Section 3.2 Paragraphs
Once you have divisions, what do you put into them? Most likely, paragraphs. We use long, exact names for tags that are used infrequently, like
<subsubsection>. But for frequently used elements, we use abbreviated tags, often identical to names used in HTML. So a paragraph is delimited by simply the
Lots of things can happen in paragraphs, some things can only happen in a paragraph, and some things are banned in paragraphs. Inside a paragraph, you can emphasize some text (
<em>), you can quote some text (
<q>), you can mark a phrase as being from another language (
<foreign>), and much more. You can use almost any character your keyboard can produce, but need to be careful with the three XML exceptional characters: ampersand (&), less than (<), and rarely, greater than (>). (See Section 3.14.) You must put a list inside a paragraph, and all mathematics (Section 3.6) will occur inside a paragraph. You cannot put a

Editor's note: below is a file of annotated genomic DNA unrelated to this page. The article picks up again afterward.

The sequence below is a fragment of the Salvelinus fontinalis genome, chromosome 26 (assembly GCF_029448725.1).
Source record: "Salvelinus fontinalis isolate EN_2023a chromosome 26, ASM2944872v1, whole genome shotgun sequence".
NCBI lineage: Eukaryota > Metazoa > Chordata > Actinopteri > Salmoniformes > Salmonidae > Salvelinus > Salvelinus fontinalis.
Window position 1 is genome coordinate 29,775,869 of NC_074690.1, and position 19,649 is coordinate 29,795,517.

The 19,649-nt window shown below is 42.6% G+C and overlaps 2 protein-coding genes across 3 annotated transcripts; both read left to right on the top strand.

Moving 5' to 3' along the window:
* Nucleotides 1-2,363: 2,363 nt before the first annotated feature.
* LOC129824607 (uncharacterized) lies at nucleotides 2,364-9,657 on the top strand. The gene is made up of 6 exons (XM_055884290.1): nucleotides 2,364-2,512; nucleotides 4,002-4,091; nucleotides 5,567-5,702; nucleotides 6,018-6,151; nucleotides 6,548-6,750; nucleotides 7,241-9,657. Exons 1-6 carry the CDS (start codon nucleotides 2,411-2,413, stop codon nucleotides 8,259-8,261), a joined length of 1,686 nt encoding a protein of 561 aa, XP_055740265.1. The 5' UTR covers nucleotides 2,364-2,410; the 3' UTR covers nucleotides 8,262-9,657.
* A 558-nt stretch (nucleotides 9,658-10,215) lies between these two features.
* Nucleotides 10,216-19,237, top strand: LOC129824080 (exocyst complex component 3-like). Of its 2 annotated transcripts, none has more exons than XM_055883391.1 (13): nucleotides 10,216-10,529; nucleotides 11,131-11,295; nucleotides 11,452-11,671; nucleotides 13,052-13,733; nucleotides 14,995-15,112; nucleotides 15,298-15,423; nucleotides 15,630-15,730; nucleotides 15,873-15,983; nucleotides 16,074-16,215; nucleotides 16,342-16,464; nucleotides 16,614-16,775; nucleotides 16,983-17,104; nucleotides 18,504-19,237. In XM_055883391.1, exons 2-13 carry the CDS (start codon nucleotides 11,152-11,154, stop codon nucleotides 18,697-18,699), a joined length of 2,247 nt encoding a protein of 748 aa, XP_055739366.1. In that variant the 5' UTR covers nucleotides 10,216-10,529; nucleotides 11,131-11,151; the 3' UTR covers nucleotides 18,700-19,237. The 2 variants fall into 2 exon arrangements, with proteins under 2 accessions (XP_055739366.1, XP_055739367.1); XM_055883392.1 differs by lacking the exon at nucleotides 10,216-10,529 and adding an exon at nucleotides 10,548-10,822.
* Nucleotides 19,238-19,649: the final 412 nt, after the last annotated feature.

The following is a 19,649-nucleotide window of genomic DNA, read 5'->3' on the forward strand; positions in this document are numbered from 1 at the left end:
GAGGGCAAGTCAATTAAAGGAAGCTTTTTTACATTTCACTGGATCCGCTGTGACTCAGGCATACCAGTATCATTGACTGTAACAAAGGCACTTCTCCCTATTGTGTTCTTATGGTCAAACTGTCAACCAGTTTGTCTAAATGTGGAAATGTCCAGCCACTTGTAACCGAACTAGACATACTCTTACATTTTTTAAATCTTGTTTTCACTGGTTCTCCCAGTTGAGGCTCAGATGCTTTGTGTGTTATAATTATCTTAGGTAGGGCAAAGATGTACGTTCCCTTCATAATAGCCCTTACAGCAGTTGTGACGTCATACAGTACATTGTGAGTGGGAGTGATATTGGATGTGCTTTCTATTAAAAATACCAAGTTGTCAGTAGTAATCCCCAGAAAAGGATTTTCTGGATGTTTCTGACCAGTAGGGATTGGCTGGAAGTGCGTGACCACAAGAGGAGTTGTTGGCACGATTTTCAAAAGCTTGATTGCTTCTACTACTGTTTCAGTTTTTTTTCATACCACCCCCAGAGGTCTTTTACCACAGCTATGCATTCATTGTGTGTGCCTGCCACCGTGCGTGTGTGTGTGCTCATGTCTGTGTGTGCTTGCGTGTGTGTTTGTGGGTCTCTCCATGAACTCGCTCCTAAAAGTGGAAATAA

<table> or a
<figure> in a paragraph, and many other structured components are prohibited in paragraphs.
Paragraphs are also used as part of the structure of other parts of your document. For example, a
<remark> could be composed of several
<p>. As you get started with PreTeXt, remember that much of your actual writing will occur inside of a
<p> and you will have a collection of tags you can use there to express your meaning to your readers.
So early in your writing project, familiarize yourself with the components of a paragraph detailed in Section 4.1.